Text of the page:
Heritage 3-5 days

The early settlement history of Vancouver Island North is born out of resourcefulness and perseverance. This was a remote and untamed frontier where only the hardiest thrived. Natural resources, establishment of a western colony, the dream of a utopian society – each community has its own story to tell. Most communities remain today, but some have left only remnants of the past.

Travel to Vancouver Island North
Day 01
Day 02
Day 03
Day 04
Day 05
Additional Activities
Day 01
Telegraph Cove is something straight out of a storybook. The community, and its historic boardwalk, pay homage to the original settlers. Each building along the boardwalk has a history. Their stories are told on interpretive plaques displayed as you make your way to the Whale Museum.
Continue your historic discovery of Vancouver Island North through local museums and historic collections in Coal Harbour, Port Hardy, and Port McNeill. These centres tell the tales of the early settlement and the industry that developed the communities of today.
Check out Day 02
Day 02
A vast collection of exotic plants sits in stark contrast to the classic BC rainforest that surrounds it at Ronning’s Garden near the community of Holberg, west of Port Hardy.
This homestead was founded in 1910 on the old San Josef Wagon Road. This unique garden almost disappeared when founder Bernt Ronning left his homestead, but many of his original plantings have now been rediscovered.
Follow the signs to Cape Scott Provincial Park, a bit further west from Ronning’s Garden. A well-groomed path from the Cape Scott Provincial Park trailhead leads you 2.5 km, on a relatively easy gravel surface, out to the wide, sandy beach of San Josef Bay. Along the trail, look for interpretive signs that tell the story of Danish pioneers settled the northern tip of Vancouver Island over 100 years ago.
**Travel by ferry required.
Check out Day 03
Day 03
Sointula translates to “place of harmony”, and was to be an escape for the Finns who rowed to Malcolm Island in 1901 with the aim of creating a utopian society where artists and free-thinkers would find a home. Hardships derailed their plans and ownership of the land went back to the province, but the unique settlement of homes remains as a reminder of the Island’s rich heritage. This history is celebrated at the Sointula Museum.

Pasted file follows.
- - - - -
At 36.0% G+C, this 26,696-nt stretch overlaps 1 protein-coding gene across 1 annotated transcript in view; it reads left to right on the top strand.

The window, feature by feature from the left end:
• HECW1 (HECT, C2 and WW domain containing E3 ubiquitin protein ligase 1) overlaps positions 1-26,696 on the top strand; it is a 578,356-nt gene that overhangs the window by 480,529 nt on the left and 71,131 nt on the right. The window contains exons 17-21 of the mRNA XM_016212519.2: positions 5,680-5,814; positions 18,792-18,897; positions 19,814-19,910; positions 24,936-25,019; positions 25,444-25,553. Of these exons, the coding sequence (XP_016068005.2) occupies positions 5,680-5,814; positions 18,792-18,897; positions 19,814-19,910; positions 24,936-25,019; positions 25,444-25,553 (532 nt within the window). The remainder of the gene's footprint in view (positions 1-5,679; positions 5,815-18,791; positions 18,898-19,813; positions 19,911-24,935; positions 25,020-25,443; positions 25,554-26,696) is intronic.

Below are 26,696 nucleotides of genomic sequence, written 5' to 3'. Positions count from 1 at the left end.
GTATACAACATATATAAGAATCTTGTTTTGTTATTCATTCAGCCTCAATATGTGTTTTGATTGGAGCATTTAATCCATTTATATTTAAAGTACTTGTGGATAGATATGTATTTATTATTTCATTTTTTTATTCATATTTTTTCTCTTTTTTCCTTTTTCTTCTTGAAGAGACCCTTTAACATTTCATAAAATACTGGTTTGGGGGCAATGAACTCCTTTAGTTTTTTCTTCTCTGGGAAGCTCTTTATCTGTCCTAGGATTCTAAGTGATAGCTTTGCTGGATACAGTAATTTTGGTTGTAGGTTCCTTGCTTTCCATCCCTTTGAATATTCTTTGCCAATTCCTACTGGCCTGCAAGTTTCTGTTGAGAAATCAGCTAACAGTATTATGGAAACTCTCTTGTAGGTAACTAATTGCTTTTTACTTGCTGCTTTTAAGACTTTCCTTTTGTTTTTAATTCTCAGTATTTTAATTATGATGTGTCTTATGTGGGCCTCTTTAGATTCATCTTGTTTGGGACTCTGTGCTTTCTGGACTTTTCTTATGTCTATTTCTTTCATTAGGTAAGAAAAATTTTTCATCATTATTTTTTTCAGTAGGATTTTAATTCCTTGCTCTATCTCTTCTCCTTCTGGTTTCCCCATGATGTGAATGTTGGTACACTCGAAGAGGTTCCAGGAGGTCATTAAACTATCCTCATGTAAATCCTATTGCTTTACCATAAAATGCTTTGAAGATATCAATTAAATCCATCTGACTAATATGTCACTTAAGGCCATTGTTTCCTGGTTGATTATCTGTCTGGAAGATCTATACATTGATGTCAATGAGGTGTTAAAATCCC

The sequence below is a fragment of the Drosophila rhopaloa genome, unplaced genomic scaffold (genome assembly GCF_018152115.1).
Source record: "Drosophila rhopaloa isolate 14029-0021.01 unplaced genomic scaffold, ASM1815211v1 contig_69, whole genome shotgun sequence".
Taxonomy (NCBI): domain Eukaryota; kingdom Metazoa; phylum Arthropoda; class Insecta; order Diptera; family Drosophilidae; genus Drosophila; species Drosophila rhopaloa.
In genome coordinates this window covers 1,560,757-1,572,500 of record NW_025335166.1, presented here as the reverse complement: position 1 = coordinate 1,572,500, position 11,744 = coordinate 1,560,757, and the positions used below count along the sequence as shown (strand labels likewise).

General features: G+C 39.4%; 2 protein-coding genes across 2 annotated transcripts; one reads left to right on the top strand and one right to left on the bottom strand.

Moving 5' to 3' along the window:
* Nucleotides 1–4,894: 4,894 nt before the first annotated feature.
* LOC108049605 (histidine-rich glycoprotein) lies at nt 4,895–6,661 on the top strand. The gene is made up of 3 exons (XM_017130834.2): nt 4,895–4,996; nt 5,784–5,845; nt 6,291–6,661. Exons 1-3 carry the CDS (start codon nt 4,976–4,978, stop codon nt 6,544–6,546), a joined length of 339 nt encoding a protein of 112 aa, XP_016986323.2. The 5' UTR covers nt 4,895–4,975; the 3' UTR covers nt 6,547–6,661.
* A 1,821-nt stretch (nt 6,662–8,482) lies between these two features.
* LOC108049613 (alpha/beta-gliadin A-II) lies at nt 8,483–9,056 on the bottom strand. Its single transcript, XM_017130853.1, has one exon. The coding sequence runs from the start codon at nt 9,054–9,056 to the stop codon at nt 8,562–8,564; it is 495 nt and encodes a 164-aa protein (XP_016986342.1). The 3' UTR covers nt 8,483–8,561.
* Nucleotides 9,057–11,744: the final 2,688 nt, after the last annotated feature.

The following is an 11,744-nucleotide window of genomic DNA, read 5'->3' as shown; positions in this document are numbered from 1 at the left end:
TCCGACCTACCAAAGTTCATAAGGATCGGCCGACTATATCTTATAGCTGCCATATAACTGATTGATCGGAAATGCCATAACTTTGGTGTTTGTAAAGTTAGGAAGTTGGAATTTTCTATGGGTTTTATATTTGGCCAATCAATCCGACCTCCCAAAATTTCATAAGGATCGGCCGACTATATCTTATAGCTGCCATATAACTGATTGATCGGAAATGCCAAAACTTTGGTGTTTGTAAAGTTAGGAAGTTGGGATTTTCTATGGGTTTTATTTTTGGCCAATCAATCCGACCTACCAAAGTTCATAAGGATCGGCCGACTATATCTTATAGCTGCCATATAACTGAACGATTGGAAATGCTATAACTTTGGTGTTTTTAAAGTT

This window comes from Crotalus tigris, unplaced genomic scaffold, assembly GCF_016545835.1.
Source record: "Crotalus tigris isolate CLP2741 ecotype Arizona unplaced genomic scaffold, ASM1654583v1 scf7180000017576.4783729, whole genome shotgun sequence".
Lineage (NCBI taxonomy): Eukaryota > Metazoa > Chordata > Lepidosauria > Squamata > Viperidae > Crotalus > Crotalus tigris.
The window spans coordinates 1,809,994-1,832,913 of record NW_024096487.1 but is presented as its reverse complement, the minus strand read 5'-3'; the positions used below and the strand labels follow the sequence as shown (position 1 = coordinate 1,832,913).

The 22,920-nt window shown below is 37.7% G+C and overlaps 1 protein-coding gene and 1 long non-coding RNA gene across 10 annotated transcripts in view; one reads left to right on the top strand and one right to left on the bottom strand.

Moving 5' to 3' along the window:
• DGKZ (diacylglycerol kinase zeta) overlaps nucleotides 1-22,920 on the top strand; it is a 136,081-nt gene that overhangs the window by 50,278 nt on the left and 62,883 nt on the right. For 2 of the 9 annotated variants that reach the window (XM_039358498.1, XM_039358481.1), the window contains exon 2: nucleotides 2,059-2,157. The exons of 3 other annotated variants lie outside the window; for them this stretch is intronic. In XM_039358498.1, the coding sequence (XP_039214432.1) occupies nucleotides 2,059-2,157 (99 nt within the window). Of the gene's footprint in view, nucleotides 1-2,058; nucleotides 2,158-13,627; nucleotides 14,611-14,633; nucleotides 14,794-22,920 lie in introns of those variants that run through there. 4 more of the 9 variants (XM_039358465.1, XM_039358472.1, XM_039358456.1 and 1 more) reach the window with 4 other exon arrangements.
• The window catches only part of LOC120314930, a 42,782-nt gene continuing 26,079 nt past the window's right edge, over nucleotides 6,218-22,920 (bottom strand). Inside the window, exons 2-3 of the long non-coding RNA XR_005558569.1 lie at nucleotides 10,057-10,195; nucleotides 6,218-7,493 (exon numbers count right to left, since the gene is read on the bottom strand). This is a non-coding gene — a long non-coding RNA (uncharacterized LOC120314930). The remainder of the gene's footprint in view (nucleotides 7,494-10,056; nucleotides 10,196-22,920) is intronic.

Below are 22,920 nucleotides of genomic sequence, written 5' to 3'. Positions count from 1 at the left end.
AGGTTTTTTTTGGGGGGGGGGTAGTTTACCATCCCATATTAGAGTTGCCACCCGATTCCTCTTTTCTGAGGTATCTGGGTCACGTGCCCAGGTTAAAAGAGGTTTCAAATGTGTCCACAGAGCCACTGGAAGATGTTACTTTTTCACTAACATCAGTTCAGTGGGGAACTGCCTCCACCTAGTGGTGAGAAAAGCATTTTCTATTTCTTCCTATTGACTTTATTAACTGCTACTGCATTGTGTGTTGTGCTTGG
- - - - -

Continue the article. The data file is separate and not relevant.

Wander through the site of an early 1900’s homestead along the 6km Mateoja Heritage Trail. The trailhead is on Third Street above the town site. Your exploration of Malcolm Island will reveal colourful remnants of the early Finnish settlers.
**Travel by ferry required.
Travel to Alert Bay from Sointula without paying an additional fare by asking for a Turn Around Pass when you board the ferry in Sointula – you will be instructed to show the pass at the toll booth and be directed into the line for the immediate next sailing to Alert Bay.


Check out Day 04
Day 04
First stop when you arrive on Cormorant Island is the Alert Bay Visitor Centre at 118 Fir Street. Get an introduction to the community courtesy of the staff at the Centre and pick up your Guide to Historic Alert Bay. This booklet will lead you from site to site and provide a historical description of the Island’s features and buildings, dating back to the early 1900’s.
**Travel by ferry required.
Check out Day 05
Day 05
Logging has been a mainstay occupation in the Nimpkish Valley since European settlers first arrived. Woss is the site of the only operational railroad logging enterprise in Canada. Steam Locomotive 113, built in 1920 for rail logging, is a historic local treasure that honours the community’s heritage and is now a registered Heritage Site along with the Woss Fire Lookout located just north of the community. Head down to the railroad tracks to view the 113 Locomotive at the Woss Heritage Park, or if you are feeling adventurous follow the signs to the Woss Lookout Trail. This is a fairly short, 1.8 km, fairly steep, with rope assisted sections, trail that will reward hikers with a birds-eye view of the rugged peaks and deep valley from the recently restored fire lookout tower.
**Travel on a logging road required.


Check out Day 01
Additional Activities
  • Take a walk in the woods on the Blinkhorn Trail
  • It doesn’t get fresher than catching your own dinner, head out on a guided half-day fishing charter
  • If you’re heading west, be sure to stop at the Shoe Tree on the eastern end of Kains Lake, this old cedar snag is covered with hundreds of shoes contributed by visitors
  • Find the perfect Island-inspired gift item to remember your trip by at local galleries
  • Borrow a bike and cruise Kaleva Road, the bikes are free to borrow, just sign one out at the Sointula Resource Centre
  • See the world renowned Potlatch Collection of masks and regalia at the U’mista Cultural Centre in Alert Bay
  • If you are visiting during July and August see traditional Dance performance in Big House or take a guided Circle Tour of Cormorant Island
The North Island may feel like a remote destination, but it’s certainly not a challenge to get here. With a fully paved highway leading you North, to daily flights and multiple ferry options, you have your pick of ways to travel! Visit the Getting Here page to learn more.
Waivin’ Flags Taxi & Bus Service
Town Taxi
Pacific Coastal Airlines
National Car and Truck Rentals
Mount Waddington Regional Transit
Drive BC – Provincial Highway Information
Cape Scott Water Taxi
Budget Rent-a-Car
BC Ferries
View On Google Maps
Explore Vancouver Island North
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